2024 Guide

How to Become an iOS Developer

BrainStation’s iOS Developer career guide is intended to help you take the first steps toward a lucrative career in iOS Development. Read on for an overview of the mobile development skills you should learn, iOS training options, career paths, how to become an iOS Developer, and more.

Become an iOS Developer

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To become an iOS Developer – and especially a really great iOS Developer – requires a firm grasp of several hard skills, including conceptualization, market research, basic design, and especially coding, as well as user testing, compliance, and finally, submitting your app to the App Store.

These hard skills can be straightforward to learn, but will require dedicated study. What’s more, the best iOS Developers combine technical expertise with a range of soft skills. These may take additional time to hone, but fortunately, they can be practiced across a range of disciplines.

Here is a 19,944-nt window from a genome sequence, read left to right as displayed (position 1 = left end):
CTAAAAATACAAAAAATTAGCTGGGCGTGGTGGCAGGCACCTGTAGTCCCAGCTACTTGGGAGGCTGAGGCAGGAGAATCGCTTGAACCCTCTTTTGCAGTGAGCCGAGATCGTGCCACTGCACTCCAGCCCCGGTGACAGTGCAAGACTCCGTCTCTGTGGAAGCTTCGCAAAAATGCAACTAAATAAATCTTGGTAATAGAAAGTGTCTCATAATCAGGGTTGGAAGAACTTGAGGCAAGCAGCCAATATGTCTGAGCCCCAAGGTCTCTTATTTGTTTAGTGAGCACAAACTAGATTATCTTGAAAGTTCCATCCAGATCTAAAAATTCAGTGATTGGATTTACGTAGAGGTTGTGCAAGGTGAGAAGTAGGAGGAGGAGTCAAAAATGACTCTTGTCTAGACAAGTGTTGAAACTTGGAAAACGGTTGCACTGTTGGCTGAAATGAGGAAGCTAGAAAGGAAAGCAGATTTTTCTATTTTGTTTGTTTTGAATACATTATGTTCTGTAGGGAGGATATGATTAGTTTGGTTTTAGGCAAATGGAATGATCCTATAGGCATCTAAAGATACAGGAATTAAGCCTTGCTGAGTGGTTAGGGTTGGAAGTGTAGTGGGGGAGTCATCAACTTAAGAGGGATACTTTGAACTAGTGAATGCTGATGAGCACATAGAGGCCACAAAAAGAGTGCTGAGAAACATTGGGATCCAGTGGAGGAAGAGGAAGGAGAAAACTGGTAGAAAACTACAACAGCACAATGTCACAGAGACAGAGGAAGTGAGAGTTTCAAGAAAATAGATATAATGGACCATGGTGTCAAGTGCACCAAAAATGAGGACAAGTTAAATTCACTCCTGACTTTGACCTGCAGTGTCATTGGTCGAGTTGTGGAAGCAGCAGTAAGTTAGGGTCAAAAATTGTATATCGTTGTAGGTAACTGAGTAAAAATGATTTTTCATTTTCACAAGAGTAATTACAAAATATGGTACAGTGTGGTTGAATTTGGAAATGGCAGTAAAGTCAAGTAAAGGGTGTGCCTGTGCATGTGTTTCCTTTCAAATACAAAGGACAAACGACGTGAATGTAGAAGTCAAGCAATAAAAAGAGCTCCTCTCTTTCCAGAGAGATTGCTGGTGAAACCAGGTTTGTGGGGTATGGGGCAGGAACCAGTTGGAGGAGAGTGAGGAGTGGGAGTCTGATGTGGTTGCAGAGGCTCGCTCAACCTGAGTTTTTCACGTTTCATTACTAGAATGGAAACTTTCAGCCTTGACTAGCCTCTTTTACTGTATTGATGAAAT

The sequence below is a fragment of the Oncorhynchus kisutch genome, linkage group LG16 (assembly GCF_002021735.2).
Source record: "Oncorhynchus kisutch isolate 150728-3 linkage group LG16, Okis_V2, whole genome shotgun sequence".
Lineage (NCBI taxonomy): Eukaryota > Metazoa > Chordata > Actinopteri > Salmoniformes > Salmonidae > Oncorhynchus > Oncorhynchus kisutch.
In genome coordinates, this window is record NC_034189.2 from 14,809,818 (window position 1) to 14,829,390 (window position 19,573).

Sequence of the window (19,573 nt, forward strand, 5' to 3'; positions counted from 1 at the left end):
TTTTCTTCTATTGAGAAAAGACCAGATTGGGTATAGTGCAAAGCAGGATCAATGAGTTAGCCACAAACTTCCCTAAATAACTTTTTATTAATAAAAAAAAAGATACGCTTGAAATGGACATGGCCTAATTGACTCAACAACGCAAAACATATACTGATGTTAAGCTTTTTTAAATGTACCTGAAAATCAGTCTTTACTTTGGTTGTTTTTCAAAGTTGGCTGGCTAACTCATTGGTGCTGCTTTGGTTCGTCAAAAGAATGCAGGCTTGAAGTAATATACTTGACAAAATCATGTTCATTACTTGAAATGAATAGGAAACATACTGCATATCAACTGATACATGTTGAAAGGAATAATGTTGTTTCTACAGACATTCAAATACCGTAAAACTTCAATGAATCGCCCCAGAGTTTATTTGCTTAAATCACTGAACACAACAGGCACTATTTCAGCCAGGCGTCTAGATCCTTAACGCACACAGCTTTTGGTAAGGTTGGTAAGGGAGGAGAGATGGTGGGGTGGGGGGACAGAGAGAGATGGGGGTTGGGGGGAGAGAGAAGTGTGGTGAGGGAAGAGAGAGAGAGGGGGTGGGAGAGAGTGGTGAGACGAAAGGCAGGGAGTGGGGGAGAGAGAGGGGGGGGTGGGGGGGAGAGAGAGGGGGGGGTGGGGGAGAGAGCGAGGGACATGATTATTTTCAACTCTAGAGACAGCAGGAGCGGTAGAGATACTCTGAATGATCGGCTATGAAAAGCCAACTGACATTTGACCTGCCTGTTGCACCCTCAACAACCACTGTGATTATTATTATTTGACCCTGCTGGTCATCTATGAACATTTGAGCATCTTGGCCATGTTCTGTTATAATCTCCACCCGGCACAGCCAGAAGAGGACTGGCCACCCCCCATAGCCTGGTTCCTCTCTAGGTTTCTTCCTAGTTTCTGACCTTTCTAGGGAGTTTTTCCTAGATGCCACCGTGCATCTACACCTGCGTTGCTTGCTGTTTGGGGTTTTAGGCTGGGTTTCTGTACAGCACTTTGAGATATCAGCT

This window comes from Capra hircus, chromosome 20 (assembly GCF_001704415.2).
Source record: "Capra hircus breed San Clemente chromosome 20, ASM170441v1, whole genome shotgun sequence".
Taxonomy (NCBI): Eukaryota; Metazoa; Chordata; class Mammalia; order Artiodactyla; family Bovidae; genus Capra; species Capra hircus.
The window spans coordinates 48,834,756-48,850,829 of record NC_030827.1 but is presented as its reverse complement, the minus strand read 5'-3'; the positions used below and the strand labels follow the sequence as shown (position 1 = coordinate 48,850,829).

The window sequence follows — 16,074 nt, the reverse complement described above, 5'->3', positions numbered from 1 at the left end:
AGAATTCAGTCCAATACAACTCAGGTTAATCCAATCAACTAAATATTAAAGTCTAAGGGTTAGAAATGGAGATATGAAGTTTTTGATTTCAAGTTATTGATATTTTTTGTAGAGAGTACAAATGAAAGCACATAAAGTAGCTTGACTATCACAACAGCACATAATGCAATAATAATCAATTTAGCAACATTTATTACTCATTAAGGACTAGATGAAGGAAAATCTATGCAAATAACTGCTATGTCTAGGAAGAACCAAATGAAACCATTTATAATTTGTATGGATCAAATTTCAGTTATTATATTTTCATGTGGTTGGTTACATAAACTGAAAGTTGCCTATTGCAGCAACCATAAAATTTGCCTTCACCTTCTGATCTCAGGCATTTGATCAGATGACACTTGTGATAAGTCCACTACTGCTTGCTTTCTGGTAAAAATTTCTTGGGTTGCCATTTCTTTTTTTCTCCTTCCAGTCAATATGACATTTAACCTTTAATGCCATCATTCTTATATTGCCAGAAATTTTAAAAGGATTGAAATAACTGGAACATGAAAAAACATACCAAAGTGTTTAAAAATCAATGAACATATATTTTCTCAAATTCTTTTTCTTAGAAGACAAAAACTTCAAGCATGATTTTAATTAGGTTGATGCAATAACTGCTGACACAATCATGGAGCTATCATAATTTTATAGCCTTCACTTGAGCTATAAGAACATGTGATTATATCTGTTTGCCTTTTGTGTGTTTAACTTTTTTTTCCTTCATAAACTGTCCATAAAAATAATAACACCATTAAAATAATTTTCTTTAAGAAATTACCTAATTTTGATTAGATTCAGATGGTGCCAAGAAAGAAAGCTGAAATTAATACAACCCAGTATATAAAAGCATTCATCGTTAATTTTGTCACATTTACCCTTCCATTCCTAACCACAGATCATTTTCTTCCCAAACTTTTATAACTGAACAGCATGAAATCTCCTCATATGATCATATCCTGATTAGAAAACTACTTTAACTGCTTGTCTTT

How to become an iOS Developer in six steps:

  1. Learn iOS development fundamentals
  2. Enroll in an iOS development course
  3. Get familiar with key programming languages
  4. Create your own projects to develop your iOS development skills
  5. Continue to expand your soft skills
  6. Build an iOS development portfolio to showcase your work

1. Learn iOS Development Fundamentals

If you want to be an iOS Developer, you should start by gaining a clear sense of what exactly development is. Development for iOS is an area of specialty, not a bubble; the same software development process that brings other types of products from concept to market still applies. If you’ve been working in development for a while, you can skip this step—but if you’re new to development and believe this is the industry you want to work in, you’ll first need to understand how it works and how you’re going to fit into it. You can accomplish this by taking a beginner’s development course, or even getting to know a few working Developers and asking them about what they do.